By Kevin Buckland
TOKYO (Reuters) – The U.S. dollar hovered near the middle of its recent range against major peers on Tuesday as traders looked to incumbent Fed Chair Jerome Powell’s nomination hearing later in the day for new clues on the timing and pace of policy normalisation.
In his prepared opening remarks, released Monday, Powell will pledge to prevent high inflation from becoming “entrenched,” but will make no mention of plans for the path of monetary policy.
However, he will take questions from senators in his bid for a second four-year term.
The dollar index, which measures the currency against six counterparts, hovered around 95.86 late in the Asian session.
It hit a more than 16-month high of 96.938 on Nov. 24 amid increasing hawkishness from Fed policy makers, but has since been stuck between that level and 95.544, despite a continued ramping up of rhetoric that now has Wall Street banks forecasting four quarter-point rate hikes this year.
TD Securities strategists said it seemed the Fed was of the mindset of “sooner rather than later” for both higher rates and running off its balance sheet after ending bond-buying stimulus – a process dubbed quantitative tightening (QT).
“An affirmation of March tightening and early QT should support USD firmness overall, though within well-established ranges,” they wrote in a research note.
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TD expects a first rate hike in June, but said as early as March was also a possibility.
Money markets are priced for an increase by May, with two more by November.
U.S. December consumer inflation data is due to be released on Wednesday, with headline CPI seen coming in at a red-hot 7% on a year-on-year basis, boosting the case for an early increase in interest rates.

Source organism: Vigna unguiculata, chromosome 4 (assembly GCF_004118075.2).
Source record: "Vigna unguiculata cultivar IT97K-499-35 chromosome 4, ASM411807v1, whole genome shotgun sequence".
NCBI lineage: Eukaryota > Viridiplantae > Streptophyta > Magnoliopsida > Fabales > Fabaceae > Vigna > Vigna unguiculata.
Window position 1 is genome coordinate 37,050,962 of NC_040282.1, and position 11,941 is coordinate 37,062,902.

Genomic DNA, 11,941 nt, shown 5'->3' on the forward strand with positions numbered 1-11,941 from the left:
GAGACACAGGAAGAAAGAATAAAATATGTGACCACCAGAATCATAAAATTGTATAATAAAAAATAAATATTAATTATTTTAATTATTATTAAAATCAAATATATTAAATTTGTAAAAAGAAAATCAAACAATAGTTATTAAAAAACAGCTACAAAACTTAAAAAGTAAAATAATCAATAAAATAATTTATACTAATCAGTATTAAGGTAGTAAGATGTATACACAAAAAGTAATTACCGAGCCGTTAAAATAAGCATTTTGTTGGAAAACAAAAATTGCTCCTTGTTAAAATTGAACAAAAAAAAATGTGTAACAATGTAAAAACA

Ten-year U.S. Treasury yields rose to an almost two-year high above 1.8% overnight, but provided only muted support for the greenback.
The dollar was little changed at 115.26 yen after bouncing off a one-week low of 115.045 on Monday.
The euro was about flat at $1.1341, stuck in the middle of its trading range since mid-November.
“The failure of the USD to rally despite a growing relative premium of U.S. bond yields over other G10 economies has many talking about what will need to play out to drive the USD higher,” Chris Weston, head of research at brokerage Pepperstone, wrote in a client note.
The direction for euro-dollar will be set by a closing break on either side of its recent $1.1380 to $1.1270 trading channel, he said.
Sterling was stable at $1.3594 after easing back from Monday’s two-month high of $1.36025.
The Australian dollar added 0.19% to $0.7188, getting support from local retail sales data that came in much higher than economists forecast.
(Reporting by Kevin Buckland; Editing by Lincoln Feast & Simon Cameron-Moore)